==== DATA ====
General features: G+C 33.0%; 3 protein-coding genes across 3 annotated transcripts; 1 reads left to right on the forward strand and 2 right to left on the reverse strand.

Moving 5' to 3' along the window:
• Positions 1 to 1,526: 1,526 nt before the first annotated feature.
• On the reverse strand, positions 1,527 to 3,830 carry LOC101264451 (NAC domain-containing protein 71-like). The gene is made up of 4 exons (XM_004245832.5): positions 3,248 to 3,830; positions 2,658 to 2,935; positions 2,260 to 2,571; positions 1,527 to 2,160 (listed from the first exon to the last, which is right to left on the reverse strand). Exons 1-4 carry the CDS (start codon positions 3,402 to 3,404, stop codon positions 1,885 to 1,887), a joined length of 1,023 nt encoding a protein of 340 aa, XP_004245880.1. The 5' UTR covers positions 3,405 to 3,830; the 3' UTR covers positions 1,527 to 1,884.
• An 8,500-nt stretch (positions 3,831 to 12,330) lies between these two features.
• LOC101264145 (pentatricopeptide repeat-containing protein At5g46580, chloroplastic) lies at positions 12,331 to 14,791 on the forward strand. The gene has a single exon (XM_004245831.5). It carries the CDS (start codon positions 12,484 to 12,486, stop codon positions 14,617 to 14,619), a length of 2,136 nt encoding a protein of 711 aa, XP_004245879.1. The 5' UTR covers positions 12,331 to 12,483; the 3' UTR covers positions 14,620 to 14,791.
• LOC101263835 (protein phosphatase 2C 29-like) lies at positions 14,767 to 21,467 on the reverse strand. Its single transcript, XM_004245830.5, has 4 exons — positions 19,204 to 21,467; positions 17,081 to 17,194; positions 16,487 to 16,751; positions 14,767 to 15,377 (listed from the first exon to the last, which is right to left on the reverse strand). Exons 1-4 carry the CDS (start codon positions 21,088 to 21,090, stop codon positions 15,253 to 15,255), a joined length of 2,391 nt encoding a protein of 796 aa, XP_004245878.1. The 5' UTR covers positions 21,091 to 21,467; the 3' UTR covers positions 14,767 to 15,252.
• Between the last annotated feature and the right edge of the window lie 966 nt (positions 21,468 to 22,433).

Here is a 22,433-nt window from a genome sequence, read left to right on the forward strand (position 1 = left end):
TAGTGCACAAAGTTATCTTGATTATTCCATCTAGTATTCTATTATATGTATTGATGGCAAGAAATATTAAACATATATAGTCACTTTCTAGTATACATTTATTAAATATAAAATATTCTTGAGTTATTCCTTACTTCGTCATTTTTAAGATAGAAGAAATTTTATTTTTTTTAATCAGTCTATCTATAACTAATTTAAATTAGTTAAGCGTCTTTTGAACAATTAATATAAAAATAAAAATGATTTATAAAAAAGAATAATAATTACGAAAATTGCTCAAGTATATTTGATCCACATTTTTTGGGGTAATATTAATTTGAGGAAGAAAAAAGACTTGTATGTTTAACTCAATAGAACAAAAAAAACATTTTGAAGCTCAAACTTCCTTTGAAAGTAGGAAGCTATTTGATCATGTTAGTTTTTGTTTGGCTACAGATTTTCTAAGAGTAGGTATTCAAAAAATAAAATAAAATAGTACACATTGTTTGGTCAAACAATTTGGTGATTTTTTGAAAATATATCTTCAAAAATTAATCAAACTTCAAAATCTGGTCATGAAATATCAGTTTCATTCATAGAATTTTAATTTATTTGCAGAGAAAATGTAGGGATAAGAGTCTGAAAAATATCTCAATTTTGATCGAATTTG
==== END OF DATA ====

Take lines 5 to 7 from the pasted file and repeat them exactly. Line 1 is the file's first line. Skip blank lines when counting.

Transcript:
• An 8,500-nt stretch (positions 3,831 to 12,330) lies between these two features.
• LOC101264145 (pentatricopeptide repeat-containing protein At5g46580, chloroplastic) lies at positions 12,331 to 14,791 on the forward strand. The gene has a single exon (XM_004245831.5). It carries the CDS (start codon positions 12,484 to 12,486, stop codon positions 14,617 to 14,619), a length of 2,136 nt encoding a protein of 711 aa, XP_004245879.1. The 5' UTR covers positions 12,331 to 12,483; the 3' UTR covers positions 14,620 to 14,791.
• LOC101263835 (protein phosphatase 2C 29-like) lies at positions 14,767 to 21,467 on the reverse strand. Its single transcript, XM_004245830.5, has 4 exons — positions 19,204 to 21,467; positions 17,081 to 17,194; positions 16,487 to 16,751; positions 14,767 to 15,377 (listed from the first exon to the last, which is right to left on the reverse strand). Exons 1-4 carry the CDS (start codon positions 21,088 to 21,090, stop codon positions 15,253 to 15,255), a joined length of 2,391 nt encoding a protein of 796 aa, XP_004245878.1. The 5' UTR covers positions 21,091 to 21,467; the 3' UTR covers positions 14,767 to 15,252.